-+ Crazed Nature: Ecology in THE YELLOW WALL-PAPER Heidi Scott. The Explicator. Washington:Spring 2009. Vol. 67, Iss. 3, p. 198-203 (6 pp.) | Abstract (Summary) First the narrator sees only curves in the pattern, but then she finds they commit suicide by their motion, and soon she fills the curves with human features-two bulbous eyes (6) that have a vicious influence (7). [...] far she is resisting her surroundings, pitting herself against its energies and apart from the system of the room. Full Text (2182 words) | Copyright Heldref Publications Spring 2009 [Headnote] | KEYWORDS | dark ecology, ecocriticism, ecofeminism, evolutionary psychology, Charlotte Perkins Gilman | In her 1916 essay The Nervous†¦show more content†¦(5) These things are sinister vestiges of ancestry in the natural history of this supposed nursery: barred windows and rings mounted on the wall are more evocative of imprisonment and even torture than they are of childrens recreation. Other signs of duress that emerge-the gnawed bedstead, the wallpaper that is stripped at arms length around the bed, the smooch of a shoulder rubbed round and round and round at the base of the wall-are all evidence of the behavior of the rooms earlier inhabitants and provide evidence of previous habitat adaption for the narrator to study. The feature that is most immediately provocative, and initially aversive, is the rooms wallpaper, which appears to grow in fetid ribbons. First the narrator sees only curves in the pattern, but then she finds they commit suicide by their motion, and soon she fills the curves with human features-two bulbous eyes (6) that have a vicious influence (7). Thus far she is resisting her surroundings, pitting herself against its energies and apart from the system of the room. She begins to heal, at least in the eyes of those who observe her and look for nervousness, when she lets her resistance melt into admiring analysis and begins the process of adaptation to the yellow environment. Her torpid brain is an irritated organ, but once she engages in the gymnastics of following the papers pattern her neuroses calm into studious activity. Her diary entries mark her increasingShow MoreRelatedThe Yellow Wallpaper829 Words   |  4 Pages The Yellow Wallpaper Charlotte Perkins Gilmans The Yellow Wallpaper first appeared in 1892 and became a notary piece of literature for it s historical and influential context. Gilmans The Yellow Wallpaper was a first hand account of the oppression faced toward females and the mentally ill,whom were both shunned in society in the late 1890s. It is the story of an unnamed woman confined by her doctor-husband to an attic nursery with barred windows and a bolted down bed. Forbidden to writeRead More The yellow wallpaper619 Words   |  3 Pages nbsp;nbsp;nbsp;nbsp;nbsp;The plot of â€Å"The Yellow Wallpaper† comes from a moderation of Charlotte Perkins Gilman’s personal experience. In 1887, just two years after the birth of her first child, Dr. Silas Weir Mitchell diagnosed Gilman with neurasthenia, an emotional disorder characterized by fatigue and depression. Mitchell decided that the best prescription would be a â€Å"rest cure†. Mitchell encouraged Gilman to â€Å"Live a domestic l ife as far as possible,† to â€Å"have two hours’ intellectual lifeRead MoreYellow Wallpaper1095 Words   |  5 Pagesand treatments played in reinforcing the prevailing, male-dominant gender roles through the subversion, manipulation and degrading of female experience through the use of medical treatments and power structures. Charlotte Perkins Gilman’s â€Å" The Yellow Wallpaper† is a perfect example of these themes. In writing this story, Charlotte Perkins Gilman drew upon her own personal experiences with hysteria. The adoption of the sick-role was a product of-and a reaction against gender norms and all of the pressuresRead MoreYellow Wallpaper1673 Words   |  7 PagesSvetlana Kryzhanovskaya Prof. Grajeda ENC 3014-MidTerm Paper March 12, 2012 Structuralism amp; Feminist Theory ‘The Yellow Wallpaper’ written by Charlotte Gilman can be affectively analyzed from two schools of thought structuralism and feminist theory. Though structuralists’ deny the work of literature any connection to its author (it must be what it is, no underlying meaning) feminist theory must first and foremost be understood in its historical framework. By the turn of the century,Read MoreThe Yellow Wallpaper3202 Words   |  13 PagesEnglish 1302 22 November 2011 Main Character’s Outsider Theme In Charlotte Perkins Gilman’s â€Å"The Yellow Wallpaper†, the narrator, Jane, is struggling to deal with her depression that she is suffering in a confined room that her husband, John put her in. John believes that this will cure Jane and make her better from her depression. Instead, Jane is slowly losing herself within the yellow wallpaper in the room causing her to become insane. Jane is not able to express her feelings with her husbandRead MoreThe Yellow Wallpaper1362 Words   |  6 Pages â€Å"The Yellow Wallpaper† Charlotte Perkins Gilman â€Å"The Yellow Wallpaper† written by Charlotte Perkins Gilman is gothic psychological short story written in journal-style with first-person narrative. Other elements used in the story are symbols, irony, foreshadowing, and imagery. â€Å"The Yellow Wallpaper is about a woman who suffers from postpartum depression. Her husband, a physician, puts her on â€Å"rest cure of quiet and solitude.† (Wilson 278). This cure consisted of the narrator being confinedRead More The Yellow Wallpaper1466 Words   |  6 Pagesfeminist socialist and a realist novelist capture moments that make their readers rethink life and the world surrounding. Gilman’s â€Å"The Yellow Wallpaper† was first published in 1892, about a white middle-class woman who was confined to an upstairs room by her husband and doctor, the room’s wallpaper imprisons her and as well as liberates herself when she tears the wallpaper off at the end of the story. On the other hand, Craneâ₠¬â„¢s 1893 Maggie: A Girl of the Streets is the realist account of a New York girlRead MoreThe Yellow Wallpaper961 Words   |  4 Pages The Yellow Paper is a symbolic story written by Charlotte Perkins Gilman. It is a disheartening tale of a woman struggling to free herself from postpartum depression. This story gives an account of an emotionally and intellectual deteriorated woman who is a wife and a mother who is struggling to break free from her metal prison and find peace. The post-partum depression forced her to look for a neurologist doctor who gives a rest cure. She was supposed to have a strict bed rest. The woman livedRead Moreyellow wallpaper1165 Words   |  5 PagesIn the short story â€Å"The Yellow Wallpaper†, Charlotte Perkins Gilman, talks about a woman who is newly married and is a mother who is in depression. â€Å"The Yellow Wall-Paper† is written as the secret journal of a woman who, failing to relish the joys of marriage and motherhood, is sentenced to a country rest cure. Though she longs to write, her husband - doctor forbid it. The narrator feels trapped by both her husband and surroundings. The woman she sees behind the wallpaper is a symbol of herself andRead MoreThe Yellow Wallpaper1844 Words   |  8 PagesSarah Kreeger EngWr 301 Professor Bradford 21 July 2013 Short Story Analysis The Yellow Wallpaper: The Power of Society’s Views On the Care of Mental Patients â€Å"The Yellow Wallpaper† by Charlotte Perkins Gilman takes the form of journal entries of a woman undergoing treatment for postpartum depression. Her form of treatment is the â€Å"resting cure,† in which a person is isolated and put on bed rest. Her only social interaction is with her sister-in-law Jennie and her husband, John, who is also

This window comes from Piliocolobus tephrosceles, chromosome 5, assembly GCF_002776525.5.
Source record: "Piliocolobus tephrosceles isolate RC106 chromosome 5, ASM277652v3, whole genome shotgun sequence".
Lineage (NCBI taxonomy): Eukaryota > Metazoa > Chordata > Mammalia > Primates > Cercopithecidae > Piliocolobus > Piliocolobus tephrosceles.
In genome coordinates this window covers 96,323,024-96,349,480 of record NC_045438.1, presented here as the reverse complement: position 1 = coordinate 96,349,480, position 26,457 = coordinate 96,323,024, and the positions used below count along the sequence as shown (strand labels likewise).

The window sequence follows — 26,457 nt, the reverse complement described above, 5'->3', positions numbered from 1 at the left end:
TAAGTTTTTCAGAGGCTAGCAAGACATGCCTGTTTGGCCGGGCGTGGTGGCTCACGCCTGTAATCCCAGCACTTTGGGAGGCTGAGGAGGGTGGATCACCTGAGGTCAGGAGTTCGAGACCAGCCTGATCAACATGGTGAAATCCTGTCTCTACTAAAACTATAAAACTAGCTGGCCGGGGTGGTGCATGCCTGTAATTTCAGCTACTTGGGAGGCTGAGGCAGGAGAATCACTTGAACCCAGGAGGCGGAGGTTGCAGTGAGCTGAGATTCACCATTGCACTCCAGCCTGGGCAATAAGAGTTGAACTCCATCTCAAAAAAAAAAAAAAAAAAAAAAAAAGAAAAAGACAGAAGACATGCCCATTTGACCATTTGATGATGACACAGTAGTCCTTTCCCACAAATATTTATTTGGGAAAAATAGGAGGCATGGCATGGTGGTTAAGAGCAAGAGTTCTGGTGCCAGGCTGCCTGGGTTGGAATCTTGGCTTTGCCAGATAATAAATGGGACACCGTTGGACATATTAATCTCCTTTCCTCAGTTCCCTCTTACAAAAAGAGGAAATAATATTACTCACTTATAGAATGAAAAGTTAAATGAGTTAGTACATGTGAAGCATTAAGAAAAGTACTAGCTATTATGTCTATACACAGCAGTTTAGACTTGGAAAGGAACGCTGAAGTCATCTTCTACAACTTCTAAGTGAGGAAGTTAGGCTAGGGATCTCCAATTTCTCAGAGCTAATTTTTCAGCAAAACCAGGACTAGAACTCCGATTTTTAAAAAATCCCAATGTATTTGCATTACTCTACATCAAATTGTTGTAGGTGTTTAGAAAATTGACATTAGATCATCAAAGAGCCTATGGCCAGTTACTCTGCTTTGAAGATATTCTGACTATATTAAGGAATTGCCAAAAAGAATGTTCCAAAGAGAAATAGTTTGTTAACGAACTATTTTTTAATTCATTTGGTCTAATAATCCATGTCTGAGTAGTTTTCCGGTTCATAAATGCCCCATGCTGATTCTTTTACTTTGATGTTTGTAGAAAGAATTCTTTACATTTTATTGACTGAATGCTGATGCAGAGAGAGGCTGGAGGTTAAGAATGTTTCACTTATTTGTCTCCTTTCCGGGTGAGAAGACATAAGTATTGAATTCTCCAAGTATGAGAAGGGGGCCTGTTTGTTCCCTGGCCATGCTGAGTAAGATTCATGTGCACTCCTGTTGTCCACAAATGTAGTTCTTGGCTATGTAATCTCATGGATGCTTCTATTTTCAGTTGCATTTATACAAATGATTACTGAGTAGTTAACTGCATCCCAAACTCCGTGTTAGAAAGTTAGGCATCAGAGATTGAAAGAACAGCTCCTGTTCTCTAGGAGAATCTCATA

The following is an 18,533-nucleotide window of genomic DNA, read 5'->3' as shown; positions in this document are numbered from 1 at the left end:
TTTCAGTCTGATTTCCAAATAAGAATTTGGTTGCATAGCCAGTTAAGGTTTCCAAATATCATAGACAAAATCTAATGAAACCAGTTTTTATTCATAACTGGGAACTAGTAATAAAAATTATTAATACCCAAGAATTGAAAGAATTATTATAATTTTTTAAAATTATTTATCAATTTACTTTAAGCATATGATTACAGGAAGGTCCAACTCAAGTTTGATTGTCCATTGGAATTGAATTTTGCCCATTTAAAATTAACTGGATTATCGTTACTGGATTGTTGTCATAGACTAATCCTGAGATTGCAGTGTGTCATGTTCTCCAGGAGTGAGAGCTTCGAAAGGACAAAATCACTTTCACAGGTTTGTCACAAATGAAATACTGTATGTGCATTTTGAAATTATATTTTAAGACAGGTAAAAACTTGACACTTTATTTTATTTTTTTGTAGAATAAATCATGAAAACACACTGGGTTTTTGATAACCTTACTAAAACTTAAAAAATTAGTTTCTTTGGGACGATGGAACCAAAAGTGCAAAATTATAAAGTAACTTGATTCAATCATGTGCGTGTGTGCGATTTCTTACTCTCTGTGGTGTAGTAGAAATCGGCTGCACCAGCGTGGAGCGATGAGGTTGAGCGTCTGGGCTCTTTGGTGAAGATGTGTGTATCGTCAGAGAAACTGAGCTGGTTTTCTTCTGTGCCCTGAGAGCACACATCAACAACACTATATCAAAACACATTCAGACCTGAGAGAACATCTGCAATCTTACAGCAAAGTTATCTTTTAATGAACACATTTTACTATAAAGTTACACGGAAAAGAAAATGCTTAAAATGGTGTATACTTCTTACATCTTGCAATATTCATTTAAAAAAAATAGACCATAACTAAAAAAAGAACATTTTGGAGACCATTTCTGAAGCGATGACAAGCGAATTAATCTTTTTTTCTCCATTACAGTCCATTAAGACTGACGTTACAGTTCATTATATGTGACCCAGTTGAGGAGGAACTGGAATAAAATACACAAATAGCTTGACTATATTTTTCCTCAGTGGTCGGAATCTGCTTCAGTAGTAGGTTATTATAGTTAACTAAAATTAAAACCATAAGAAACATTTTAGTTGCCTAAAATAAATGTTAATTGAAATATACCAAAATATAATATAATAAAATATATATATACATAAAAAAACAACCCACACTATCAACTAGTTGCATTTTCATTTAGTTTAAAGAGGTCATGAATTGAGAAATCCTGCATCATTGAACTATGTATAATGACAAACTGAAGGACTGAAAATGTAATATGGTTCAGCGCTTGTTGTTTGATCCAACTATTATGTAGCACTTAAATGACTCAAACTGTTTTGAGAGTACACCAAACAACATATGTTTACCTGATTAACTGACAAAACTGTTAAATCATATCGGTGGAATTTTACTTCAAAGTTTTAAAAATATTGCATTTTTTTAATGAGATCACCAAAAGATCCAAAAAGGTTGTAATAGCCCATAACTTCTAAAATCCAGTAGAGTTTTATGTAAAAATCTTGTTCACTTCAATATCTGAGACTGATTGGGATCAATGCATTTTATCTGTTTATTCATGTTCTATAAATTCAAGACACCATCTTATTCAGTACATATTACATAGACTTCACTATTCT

Chapter 12 Triwizard Tournament Free Essays